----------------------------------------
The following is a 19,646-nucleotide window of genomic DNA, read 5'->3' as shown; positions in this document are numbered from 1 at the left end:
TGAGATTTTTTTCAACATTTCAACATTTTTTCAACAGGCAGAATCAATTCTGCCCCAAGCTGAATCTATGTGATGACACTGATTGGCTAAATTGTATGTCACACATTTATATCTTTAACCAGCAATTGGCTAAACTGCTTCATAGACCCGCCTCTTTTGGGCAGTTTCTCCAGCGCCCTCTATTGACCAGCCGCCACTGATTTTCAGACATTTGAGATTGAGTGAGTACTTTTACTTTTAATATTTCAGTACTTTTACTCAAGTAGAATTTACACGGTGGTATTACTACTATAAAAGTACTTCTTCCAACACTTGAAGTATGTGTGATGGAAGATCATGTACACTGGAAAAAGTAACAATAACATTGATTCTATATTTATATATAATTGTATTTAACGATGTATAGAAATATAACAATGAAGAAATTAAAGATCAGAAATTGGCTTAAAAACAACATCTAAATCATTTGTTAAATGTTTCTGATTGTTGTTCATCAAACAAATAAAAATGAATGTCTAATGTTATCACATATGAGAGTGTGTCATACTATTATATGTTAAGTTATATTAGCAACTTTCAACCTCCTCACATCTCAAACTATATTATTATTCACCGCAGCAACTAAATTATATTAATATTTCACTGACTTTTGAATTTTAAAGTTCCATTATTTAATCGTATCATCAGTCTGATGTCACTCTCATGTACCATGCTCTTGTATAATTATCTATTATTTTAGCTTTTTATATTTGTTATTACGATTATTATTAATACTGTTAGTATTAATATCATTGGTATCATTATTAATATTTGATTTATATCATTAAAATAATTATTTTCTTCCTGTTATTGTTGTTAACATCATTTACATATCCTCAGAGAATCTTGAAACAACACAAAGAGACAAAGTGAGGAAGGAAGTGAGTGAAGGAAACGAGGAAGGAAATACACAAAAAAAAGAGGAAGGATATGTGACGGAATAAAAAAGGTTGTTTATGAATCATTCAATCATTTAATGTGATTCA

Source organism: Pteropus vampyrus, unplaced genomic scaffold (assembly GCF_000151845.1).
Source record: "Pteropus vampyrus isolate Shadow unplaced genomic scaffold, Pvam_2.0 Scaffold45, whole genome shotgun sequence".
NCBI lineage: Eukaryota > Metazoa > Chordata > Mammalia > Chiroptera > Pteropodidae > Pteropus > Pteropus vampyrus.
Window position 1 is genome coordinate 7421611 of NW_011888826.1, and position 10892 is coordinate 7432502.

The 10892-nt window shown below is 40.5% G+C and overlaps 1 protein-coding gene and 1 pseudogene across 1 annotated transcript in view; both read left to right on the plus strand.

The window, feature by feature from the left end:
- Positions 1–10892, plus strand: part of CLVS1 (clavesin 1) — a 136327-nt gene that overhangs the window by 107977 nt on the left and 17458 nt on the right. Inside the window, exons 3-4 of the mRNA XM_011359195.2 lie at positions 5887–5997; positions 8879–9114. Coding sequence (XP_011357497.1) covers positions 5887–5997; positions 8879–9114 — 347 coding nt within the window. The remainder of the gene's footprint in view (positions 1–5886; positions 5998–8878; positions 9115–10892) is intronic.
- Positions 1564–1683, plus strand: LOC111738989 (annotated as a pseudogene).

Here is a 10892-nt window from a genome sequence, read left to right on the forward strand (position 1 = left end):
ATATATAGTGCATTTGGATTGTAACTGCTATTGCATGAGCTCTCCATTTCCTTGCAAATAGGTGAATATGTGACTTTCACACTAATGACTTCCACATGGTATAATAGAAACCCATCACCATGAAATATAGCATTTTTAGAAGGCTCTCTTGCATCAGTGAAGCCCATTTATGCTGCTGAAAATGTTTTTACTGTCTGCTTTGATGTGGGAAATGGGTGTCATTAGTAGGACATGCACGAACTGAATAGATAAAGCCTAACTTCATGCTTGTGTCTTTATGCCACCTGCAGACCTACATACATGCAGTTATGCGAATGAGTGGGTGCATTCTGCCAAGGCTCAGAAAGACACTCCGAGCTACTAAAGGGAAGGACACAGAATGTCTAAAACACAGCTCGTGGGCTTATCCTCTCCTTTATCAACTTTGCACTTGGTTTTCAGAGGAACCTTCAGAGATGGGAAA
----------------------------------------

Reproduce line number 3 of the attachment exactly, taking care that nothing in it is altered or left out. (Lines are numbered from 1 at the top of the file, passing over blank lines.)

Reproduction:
Source organism: Pteropus vampyrus, unplaced genomic scaffold (assembly GCF_000151845.1).